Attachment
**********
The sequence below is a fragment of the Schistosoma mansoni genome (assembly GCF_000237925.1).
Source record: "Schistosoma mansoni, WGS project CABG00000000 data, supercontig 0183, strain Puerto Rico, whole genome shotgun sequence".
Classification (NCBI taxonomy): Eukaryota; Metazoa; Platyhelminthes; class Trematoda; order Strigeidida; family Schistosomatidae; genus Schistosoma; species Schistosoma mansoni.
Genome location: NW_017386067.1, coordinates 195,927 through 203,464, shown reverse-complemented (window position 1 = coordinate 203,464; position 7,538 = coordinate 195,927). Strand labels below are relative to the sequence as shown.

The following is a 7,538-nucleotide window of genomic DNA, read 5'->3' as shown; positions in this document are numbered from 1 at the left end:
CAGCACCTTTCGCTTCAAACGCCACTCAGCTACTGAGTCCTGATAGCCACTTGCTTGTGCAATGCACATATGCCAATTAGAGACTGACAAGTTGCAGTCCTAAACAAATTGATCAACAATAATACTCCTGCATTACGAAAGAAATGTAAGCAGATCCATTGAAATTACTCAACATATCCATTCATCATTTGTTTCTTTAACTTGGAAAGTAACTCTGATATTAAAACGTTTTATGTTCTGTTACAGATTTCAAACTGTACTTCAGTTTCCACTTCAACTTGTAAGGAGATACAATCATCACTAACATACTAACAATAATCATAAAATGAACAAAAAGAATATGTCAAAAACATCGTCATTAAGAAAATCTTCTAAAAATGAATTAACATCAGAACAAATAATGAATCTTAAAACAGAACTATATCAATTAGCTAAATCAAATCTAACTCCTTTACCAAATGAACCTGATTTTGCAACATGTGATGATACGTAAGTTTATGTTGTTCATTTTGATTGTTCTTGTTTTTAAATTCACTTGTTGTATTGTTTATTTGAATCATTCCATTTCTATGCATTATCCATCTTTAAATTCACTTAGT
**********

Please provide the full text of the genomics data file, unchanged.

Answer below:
The sequence below is a fragment of the Schistosoma mansoni genome (assembly GCF_000237925.1).
Source record: "Schistosoma mansoni, WGS project CABG00000000 data, supercontig 0183, strain Puerto Rico, whole genome shotgun sequence".
Classification (NCBI taxonomy): Eukaryota; Metazoa; Platyhelminthes; class Trematoda; order Strigeidida; family Schistosomatidae; genus Schistosoma; species Schistosoma mansoni.
Genome location: NW_017386067.1, coordinates 195,927 through 203,464, shown reverse-complemented (window position 1 = coordinate 203,464; position 7,538 = coordinate 195,927). Strand labels below are relative to the sequence as shown.

The following is a 7,538-nucleotide window of genomic DNA, read 5'->3' as shown; positions in this document are numbered from 1 at the left end:
CAGCACCTTTCGCTTCAAACGCCACTCAGCTACTGAGTCCTGATAGCCACTTGCTTGTGCAATGCACATATGCCAATTAGAGACTGACAAGTTGCAGTCCTAAACAAATTGATCAACAATAATACTCCTGCATTACGAAAGAAATGTAAGCAGATCCATTGAAATTACTCAACATATCCATTCATCATTTGTTTCTTTAACTTGGAAAGTAACTCTGATATTAAAACGTTTTATGTTCTGTTACAGATTTCAAACTGTACTTCAGTTTCCACTTCAACTTGTAAGGAGATACAATCATCACTAACATACTAACAATAATCATAAAATGAACAAAAAGAATATGTCAAAAACATCGTCATTAAGAAAATCTTCTAAAAATGAATTAACATCAGAACAAATAATGAATCTTAAAACAGAACTATATCAATTAGCTAAATCAAATCTAACTCCTTTACCAAATGAACCTGATTTTGCAACATGTGATGATACGTAAGTTTATGTTGTTCATTTTGATTGTTCTTGTTTTTAAATTCACTTGTTGTATTGTTTATTTGAATCATTCCATTTCTATGCATTATCCATCTTTAAATTCACTTAGT